The Principles of Mathematics (1903)

§ 151

In fixing the meaning of such a term as quantity or magnitude, one is faced with the difficulty that, however one may define the word, one must appear to depart from usage. This difficulty arises wherever two characteristics have been commonly supposed inseparable which, upon closer examination, are discovered to be capable of existing apart. In the case of magnitude, the usual meaning appears to imply (1) a capacity for the relations of greater and less, (2) divisibility. Of these characteristics, the first is supposed to imply the second. But as I propose to deny the implication, I must either admit that some things which are indivisible are magnitudes, or that some things which are greater or less than others are not magnitudes. As one of these departures from usagei s unavoidable, I shall choose the former, which I believe to be the less serious. A magnitude, then, is to be defined as anything which is greater or less than something else.(§ 151 ¶ 1)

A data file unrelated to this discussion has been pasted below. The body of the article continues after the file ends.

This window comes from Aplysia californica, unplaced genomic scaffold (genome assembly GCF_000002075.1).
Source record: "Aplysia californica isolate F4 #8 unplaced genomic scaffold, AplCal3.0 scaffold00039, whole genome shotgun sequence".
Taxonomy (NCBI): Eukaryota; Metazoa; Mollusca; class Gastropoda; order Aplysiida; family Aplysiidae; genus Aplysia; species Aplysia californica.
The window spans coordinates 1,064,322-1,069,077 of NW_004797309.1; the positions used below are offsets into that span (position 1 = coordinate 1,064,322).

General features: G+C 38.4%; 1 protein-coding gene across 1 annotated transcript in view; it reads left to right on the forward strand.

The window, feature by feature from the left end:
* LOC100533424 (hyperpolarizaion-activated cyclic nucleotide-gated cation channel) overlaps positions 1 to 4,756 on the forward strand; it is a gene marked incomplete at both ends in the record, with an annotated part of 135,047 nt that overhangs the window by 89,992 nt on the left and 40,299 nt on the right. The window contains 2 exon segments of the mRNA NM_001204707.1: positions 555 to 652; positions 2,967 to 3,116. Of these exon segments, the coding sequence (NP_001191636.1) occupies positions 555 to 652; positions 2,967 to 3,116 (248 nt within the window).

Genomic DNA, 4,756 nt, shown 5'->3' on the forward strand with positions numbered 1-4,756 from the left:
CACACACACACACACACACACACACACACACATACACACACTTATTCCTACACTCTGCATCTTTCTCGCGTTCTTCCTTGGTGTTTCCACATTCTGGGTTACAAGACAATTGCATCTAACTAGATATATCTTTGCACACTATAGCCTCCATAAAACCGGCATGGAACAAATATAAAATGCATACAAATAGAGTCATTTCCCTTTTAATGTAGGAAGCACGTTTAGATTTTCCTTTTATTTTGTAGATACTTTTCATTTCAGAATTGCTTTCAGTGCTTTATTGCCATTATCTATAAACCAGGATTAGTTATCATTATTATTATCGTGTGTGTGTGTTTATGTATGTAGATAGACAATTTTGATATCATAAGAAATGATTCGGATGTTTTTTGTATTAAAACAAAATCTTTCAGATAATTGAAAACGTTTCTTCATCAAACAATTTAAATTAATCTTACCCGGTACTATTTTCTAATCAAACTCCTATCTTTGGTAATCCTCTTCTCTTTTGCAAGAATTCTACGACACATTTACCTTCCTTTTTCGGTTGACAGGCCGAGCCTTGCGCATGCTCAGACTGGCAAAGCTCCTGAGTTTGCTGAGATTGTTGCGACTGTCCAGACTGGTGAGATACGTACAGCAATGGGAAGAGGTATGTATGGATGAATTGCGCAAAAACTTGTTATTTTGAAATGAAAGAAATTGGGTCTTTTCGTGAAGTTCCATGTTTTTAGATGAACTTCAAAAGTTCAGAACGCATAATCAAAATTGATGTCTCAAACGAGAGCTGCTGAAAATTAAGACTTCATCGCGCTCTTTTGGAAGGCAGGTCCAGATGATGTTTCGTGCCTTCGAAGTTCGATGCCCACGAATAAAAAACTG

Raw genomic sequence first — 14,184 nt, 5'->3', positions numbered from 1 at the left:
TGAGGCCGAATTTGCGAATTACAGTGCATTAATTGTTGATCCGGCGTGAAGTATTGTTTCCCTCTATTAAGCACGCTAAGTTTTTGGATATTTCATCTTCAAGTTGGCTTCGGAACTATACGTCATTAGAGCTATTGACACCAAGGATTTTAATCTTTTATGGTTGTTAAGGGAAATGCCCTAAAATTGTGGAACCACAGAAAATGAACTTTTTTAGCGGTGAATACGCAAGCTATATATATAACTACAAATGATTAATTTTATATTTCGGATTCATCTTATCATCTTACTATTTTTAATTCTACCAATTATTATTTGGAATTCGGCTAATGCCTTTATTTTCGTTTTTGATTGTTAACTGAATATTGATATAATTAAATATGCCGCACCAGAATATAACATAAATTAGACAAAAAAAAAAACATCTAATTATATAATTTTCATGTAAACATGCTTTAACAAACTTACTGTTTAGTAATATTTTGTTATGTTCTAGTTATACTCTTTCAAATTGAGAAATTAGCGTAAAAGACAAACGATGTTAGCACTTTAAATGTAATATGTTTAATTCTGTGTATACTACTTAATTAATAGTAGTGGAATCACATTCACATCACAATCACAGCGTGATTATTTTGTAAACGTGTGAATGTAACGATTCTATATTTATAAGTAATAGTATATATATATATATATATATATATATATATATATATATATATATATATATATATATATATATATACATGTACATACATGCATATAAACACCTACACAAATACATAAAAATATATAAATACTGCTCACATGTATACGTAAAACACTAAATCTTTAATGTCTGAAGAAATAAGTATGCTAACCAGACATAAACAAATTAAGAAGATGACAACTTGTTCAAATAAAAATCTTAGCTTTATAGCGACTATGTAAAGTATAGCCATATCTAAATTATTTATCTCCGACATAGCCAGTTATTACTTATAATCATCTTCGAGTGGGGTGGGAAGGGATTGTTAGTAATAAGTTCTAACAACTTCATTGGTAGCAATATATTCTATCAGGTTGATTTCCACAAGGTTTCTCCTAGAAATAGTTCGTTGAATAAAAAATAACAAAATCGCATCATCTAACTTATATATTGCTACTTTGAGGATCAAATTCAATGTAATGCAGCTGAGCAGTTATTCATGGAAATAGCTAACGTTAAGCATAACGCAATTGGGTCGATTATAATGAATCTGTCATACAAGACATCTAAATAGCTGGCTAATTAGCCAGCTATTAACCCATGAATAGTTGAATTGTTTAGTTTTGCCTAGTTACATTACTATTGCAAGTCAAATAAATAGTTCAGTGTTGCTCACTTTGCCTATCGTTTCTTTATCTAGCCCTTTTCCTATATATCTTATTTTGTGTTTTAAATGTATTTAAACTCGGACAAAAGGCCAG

It might be thought that equality should be mentioned, along with greater and less, in the definition of magnitude. We shall see reason to think, however—paradoxical as such a view may appear—that what can be greater or less than some term, can never be equal to any term whatever, and vice versâ. This will require a distinction, whose necessity will become more and more evident as we proceed, between the kind of terms that can be equal, and the kind that can be greater or less. The former I shall call quantities, the latter magnitudes. An actual foot-rule is a quantity: its length is a magnitude. Magnitudes are more abstract than quantities: when two quantities are equal, they have the same magnitude. The necessity of this abstraction is the first point to be established.(§ 151 ¶ 2)